Just before midnight Saturday, one day before the final presentation, the project came to a dead stop.
The following Monday, the student aerospace engineering team was scheduled to perform a live test of their prototype land exploration rover to a high-profile client. But the microcontroller—the circuit board that commands the rover—was fried.
The team’s capstone project, a Descending/Ascending Rover for Exploration (DARE), is one of 10 practicum design projects for undergraduate seniors in the Department of Aerospace Engineering Sciences. Over two semesters, students design, build and test a system for an industry customer.
The DARE team’s client was NASA’s Jet Propulsion Laboratory (JPL), the nation’s leading center for robotic space and earth exploration.
Over the past six years, JPL has partnered with CU’s aerospace senior design projects by requisitioning a family of rovers. Previous teams have developed a mother rover, which is a communication hub and docking station for child rovers that collect data from the terrestrial surface. Each new team builds on previous designs.
This year JPL asked the student team to create a child rover that could navigate 20-30 feet of rough terrain and climb steep slopes up to 70 degrees, with the goal of collecting data in canyons and volcanic craters.
Researchers have developed varying mechanisms for climbing rovers, such as vacuum systems, rock-crawling robots, and machines with microfiber grippers, but many of them are inefficient or expensive. The DARE team adopted a suction fan design that operates like a reverse hovercraft.
“We liked the idea because very few people have done it, and it was affordable,” said Chis Bennett, the team project manager.
The DARE vehicle consists of a platform with an imbedded fan that pulls air from enfolded space under the platform, called a control volume. The control volume is surrounded by a rubber skirt that sits close to the ground. When the vehicle is set on a slope, the fan creates a pressure differential where airflow inside control volume is at equilibrium, effectively holding the rover to the surface. The camera on the rover collects data to share with the mother rover via wi-fi.
The team tested the rover’s climbing ability on long plywood boards placed at 30, 50 and 70 degree inclines. The boards were covered with polyurethane and sand, to replicate a sandstone surface similar to one the rover might encounter on a canyon wall.
“I really enjoyed the hands-on aspects of the project,” Bennett said. “We were able to get out of the kind of theoretical hard math and science classes and really apply what we had learned over the last four years.”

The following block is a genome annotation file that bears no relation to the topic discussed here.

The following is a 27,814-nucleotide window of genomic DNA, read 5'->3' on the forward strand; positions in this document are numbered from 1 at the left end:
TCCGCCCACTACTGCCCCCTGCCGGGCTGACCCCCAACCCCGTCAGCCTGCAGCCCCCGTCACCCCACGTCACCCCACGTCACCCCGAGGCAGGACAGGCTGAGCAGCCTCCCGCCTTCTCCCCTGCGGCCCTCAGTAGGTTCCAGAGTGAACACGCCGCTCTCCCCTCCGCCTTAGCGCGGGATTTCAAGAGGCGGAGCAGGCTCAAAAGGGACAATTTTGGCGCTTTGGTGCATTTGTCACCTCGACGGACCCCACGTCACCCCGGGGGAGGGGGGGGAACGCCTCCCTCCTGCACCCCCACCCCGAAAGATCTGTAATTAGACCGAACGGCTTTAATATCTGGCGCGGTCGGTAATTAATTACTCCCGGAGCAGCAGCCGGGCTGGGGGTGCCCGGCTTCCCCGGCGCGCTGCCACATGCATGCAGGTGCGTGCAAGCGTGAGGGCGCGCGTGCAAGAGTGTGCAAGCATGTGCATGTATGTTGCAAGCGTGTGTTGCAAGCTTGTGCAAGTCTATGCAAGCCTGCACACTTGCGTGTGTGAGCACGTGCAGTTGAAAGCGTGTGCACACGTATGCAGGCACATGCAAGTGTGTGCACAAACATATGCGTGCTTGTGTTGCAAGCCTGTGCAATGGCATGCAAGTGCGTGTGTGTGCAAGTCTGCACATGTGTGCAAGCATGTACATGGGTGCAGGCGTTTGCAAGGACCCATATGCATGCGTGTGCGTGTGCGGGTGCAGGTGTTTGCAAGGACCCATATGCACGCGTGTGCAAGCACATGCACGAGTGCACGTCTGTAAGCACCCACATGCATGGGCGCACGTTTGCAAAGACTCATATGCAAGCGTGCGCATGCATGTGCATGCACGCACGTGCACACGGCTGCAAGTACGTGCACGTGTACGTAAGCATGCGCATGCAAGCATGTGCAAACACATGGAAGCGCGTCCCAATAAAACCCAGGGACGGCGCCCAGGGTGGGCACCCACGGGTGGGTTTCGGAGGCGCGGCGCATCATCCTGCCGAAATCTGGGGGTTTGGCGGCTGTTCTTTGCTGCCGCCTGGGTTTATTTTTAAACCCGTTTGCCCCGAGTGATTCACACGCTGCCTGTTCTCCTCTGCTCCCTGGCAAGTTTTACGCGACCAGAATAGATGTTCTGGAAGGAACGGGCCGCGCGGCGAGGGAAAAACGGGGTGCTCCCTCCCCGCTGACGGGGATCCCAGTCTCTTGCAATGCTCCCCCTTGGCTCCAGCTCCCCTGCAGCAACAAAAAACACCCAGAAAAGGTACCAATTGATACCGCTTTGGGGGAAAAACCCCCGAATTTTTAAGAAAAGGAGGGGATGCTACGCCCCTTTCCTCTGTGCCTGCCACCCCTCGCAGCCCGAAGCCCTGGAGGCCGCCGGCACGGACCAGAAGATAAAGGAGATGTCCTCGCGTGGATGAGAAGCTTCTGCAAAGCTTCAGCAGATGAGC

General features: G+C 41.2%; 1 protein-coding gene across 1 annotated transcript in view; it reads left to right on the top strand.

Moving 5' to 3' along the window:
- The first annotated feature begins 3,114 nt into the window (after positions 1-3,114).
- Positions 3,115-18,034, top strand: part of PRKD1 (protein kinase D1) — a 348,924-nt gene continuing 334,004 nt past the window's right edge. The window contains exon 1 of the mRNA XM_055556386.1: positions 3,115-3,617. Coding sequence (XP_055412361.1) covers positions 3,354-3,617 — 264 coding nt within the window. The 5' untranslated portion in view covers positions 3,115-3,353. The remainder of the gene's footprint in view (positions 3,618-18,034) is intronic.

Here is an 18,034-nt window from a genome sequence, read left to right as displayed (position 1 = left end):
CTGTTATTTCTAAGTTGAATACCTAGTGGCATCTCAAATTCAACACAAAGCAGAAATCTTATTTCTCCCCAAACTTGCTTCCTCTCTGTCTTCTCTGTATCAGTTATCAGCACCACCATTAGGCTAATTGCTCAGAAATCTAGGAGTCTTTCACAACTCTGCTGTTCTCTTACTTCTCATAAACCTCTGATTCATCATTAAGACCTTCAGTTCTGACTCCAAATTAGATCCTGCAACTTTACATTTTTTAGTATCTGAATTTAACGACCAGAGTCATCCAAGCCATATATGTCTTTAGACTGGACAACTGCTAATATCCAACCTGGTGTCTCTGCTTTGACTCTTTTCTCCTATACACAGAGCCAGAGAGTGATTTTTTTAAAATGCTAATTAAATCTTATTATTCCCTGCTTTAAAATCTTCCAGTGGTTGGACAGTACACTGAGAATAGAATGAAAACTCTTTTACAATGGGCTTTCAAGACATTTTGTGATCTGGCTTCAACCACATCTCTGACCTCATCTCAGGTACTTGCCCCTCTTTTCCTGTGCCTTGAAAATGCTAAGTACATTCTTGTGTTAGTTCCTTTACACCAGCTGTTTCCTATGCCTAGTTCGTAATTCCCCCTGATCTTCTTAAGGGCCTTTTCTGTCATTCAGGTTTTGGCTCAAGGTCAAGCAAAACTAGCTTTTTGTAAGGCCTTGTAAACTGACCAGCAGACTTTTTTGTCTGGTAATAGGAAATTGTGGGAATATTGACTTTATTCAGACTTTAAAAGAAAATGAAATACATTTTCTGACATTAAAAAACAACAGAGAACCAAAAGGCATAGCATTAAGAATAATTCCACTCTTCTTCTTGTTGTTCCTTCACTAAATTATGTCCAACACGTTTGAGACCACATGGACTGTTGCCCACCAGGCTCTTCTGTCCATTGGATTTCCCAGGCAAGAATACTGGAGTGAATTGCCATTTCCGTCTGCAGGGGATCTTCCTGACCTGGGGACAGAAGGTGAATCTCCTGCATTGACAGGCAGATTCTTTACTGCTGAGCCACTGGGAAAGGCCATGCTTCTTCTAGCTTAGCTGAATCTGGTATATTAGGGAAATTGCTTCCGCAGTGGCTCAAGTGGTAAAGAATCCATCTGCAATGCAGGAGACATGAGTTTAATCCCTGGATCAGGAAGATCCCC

Serving as the primary liaison to the customer, Bennett had his first taste of requirements development—an industry term that involves optimizing a design, process or product to be valuable to the customer. With assistance from his team and academic advisor, Bennett worked to align the project with JPL’s requirements that the results be verifiable, complete, independent and relevant.
“It was simultaneously very challenging and a great learning experience,” he said. “Being able to say I know how to drive requirements is extremely valuable.”
Like situations the students might face in a professional environment, things don’t always go as planned. The weekend before their final presentation to JPL, the rover’s onboard microcontroller failed due to a circuitry protection error. The tiny electronic device controls all of the rover’s systems including the suction fan, navigation, communication and data collection.
“We got to practice that troubleshooting process,” Bennett said, explaining that gathering opinions from the customer, teammates and their advisor is vital to overcoming obstacles. “That is something that happens all the time in engineering.”
Instead of giving up on fulfilling their customer’s order, the team devised a manual solution—an external switchboard that could control the rover’s movements.
Bennett recalled running to the Engineering Center late that night with his seven teammates, pulling several feet of wiring from spools in the control shop, digging through bins for scrap switches and circuit boards, soldering wires and piecing together the manual controller.
In the end, the team delivered a successful product to JPL.
“It was a very frantic there for a few hours,” he said. “But it worked and we were able to prove our design.”